Her comments today came after the controversy that erupted after she and Deputy Minister of Finance Mcebisi Jonas revealed that the influential Gupta family had offered them Cabinet positions. And Themba Maseko, former head of the Government Communication and Information System, told the Sunday Times that President Jacob Zuma personally phoned him in 2010 to ensure that he met with the Gupta family.

The Guptas have denied the claims.

In her latest Facebook post on Thursday, Mentor said she supported an independent judicial commission investigation into an “improper relationship” between the Guptas, Zuma, and others.

A similar proposal was previously made by the Ahmed Kathrada Foundation and a group of 25 former umKhonto weSizwe veterans.

Mentor said in a follow-up telephonic interview on Thursday that Zuma would not be able to appoint a commission himself, because he was being implicated in these “improper relationships”.

“To circumvent this problem, the president might have to go on leave so that the commission could be appointed by the deputy president.”

Mentor also thought that investigations by the Hawks into the Guptas were doomed because she believed that the investigative unit was “corrupt”.

“The Hawks say they will investigate the Guptas, but it is compromised by [Brigadier Berning] Ntlemeza, who is at the helm of the unit. The Hawks believe their role is to serve the president and not the interests of the country,” Mentor claimed.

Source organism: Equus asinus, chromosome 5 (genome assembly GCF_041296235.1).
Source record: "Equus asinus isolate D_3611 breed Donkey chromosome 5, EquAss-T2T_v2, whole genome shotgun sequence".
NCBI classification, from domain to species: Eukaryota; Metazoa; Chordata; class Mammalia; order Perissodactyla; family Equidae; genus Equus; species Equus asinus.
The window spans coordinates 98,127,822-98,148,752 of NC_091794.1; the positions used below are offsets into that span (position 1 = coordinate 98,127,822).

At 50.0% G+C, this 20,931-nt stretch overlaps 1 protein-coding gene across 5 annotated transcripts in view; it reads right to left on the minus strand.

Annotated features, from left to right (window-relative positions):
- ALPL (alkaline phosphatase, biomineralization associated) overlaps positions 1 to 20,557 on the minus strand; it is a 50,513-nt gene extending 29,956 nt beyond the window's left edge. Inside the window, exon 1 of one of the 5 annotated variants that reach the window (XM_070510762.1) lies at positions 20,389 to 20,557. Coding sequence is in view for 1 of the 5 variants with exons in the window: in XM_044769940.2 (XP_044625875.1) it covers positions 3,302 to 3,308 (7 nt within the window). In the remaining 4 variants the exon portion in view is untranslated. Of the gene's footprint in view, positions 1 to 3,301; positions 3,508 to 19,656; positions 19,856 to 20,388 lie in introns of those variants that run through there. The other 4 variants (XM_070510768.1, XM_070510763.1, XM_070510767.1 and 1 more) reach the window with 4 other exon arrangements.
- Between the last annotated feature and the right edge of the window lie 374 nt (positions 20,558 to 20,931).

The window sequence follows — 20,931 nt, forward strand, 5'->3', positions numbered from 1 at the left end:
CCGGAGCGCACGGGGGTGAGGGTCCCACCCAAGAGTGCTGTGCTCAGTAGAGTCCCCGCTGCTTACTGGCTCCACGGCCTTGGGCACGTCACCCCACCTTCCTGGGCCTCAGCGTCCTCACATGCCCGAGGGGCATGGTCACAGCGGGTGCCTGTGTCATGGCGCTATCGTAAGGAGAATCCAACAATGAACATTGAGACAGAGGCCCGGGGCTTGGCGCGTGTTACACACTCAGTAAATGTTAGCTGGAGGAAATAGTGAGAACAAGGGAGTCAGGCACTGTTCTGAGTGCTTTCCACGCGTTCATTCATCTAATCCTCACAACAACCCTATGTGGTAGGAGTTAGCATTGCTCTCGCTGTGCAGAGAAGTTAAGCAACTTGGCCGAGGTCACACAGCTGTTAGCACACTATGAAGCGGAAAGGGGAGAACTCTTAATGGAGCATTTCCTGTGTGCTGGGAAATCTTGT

Interest groups have asked the court for an interdict pending the conclusion of a review into Ntlemeza’s fitness to hold office.

Lieutenant Robert Netshiunda, Hawks spokesperson, said the case was with the unit and that he could not comment any more.

Mentor believed it would also be difficult for the Public Protector to conduct the investigation because her term was coming to an end in August and her office did not have the financial capacity. She added that, should Thuli Madonsela approach international donors for funding, she would be accused of “playing into foreign interests”.

Mentor pointed out that she had asked in December that the ANC organise a “second Morogoro” conference. The main task of the ANC’s 1969 national consultative conference that was convened in Morogoro was to make changes to its organisational structure at a time when the party had experienced many internal problems.

She was reluctant to comment on the ANC processes announced by Mantashe, or whether she would participate, saying she would not discuss them in the media.

All she would say was that if a non-ANC member had information regarding “state capture”, he or she may refuse to participate in a process that was being managed by the ANC.